In Ardnanagh, Co Roscommon, fibre broadband is scarce, and many will have to wait until 2024 to have it installed, yet one local secondary school – Convent of Mercy – has broadband as fast as anything available in a Dublin school.
Convent of Mercy
Ardnanagh, Co. Roscommon
Part of €3.2 Million Project
In 2011, the all-girls secondary school was hooked up with 100mb fibre broadband as part of the National Schools Broadband Project which provides an integrated set of services such as broadband connectivity, content filtering, and security services including anti-virus control and a centralised firewall.
“Wireless broadband wouldn’t work for us here because the walls at the convent are very thick,” explains school teacher Niall Cunningham. “Getting broadband installed here was quite the challenge and a huge expense as we needed to have broadband wired throughout the school.
“Now there are ports in every room, so that teachers can connect via their monitor and hook that up to the projector for use during lessons.”
Broadband is still limited in rural parts of Ireland, so Mr. Cunningham says setting up fibre wouldn’t have been possible with the support of European funding.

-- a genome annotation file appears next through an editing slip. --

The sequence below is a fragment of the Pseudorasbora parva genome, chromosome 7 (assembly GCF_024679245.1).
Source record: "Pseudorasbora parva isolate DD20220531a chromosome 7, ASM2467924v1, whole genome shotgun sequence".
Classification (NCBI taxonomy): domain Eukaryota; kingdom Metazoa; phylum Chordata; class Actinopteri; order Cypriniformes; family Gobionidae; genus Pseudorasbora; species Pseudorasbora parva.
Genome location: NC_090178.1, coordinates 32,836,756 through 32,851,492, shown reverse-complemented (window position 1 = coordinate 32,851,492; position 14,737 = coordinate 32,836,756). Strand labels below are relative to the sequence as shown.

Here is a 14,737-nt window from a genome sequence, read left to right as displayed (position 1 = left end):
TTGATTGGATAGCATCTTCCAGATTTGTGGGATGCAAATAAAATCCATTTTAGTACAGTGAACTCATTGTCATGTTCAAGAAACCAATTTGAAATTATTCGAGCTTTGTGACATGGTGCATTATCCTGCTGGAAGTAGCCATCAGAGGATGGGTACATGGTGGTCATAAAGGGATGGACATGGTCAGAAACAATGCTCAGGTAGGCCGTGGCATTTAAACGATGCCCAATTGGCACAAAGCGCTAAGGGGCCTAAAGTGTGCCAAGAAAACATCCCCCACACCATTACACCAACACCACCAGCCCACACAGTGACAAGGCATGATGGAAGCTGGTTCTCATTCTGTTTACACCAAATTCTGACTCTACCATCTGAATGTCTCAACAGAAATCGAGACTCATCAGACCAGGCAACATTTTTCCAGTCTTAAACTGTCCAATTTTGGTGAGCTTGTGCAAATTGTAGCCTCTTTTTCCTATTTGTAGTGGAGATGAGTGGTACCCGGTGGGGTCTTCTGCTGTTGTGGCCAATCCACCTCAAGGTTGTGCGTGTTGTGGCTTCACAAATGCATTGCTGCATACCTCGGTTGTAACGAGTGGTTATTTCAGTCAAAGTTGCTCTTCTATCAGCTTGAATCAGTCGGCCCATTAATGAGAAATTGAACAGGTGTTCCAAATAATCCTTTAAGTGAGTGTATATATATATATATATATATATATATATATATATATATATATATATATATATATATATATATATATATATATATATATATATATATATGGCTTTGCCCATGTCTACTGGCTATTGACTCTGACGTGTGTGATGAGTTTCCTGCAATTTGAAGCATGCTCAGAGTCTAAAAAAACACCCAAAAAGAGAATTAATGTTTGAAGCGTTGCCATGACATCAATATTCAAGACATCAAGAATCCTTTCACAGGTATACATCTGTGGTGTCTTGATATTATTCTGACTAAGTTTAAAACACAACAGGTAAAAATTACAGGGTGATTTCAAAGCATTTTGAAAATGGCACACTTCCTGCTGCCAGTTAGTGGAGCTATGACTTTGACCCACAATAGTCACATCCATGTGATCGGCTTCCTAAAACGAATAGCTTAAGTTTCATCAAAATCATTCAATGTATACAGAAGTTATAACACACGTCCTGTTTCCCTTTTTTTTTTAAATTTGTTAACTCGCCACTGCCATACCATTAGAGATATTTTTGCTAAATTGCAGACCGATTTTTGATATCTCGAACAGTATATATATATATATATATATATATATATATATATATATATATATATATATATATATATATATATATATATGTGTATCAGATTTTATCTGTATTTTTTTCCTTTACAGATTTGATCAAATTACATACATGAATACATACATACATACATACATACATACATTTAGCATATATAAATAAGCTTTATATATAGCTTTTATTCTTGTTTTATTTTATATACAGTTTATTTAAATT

The Government funded the capital costs of the project and is funding the on-going annual costs into the future. The estimated €38m project was co-funded by the European Regional Development Fund (ERDF).
“Having broadband installed is a massive benefit to the school and its 500 students. As an Economics teacher, using the internet helps keep my lessons current and gives the students the tools they need to prepare for work and college situations.
“Being able to read news stories about the likes of Brexit gives the students a glimpse of what’s going on and brings a real-life element into the classroom.”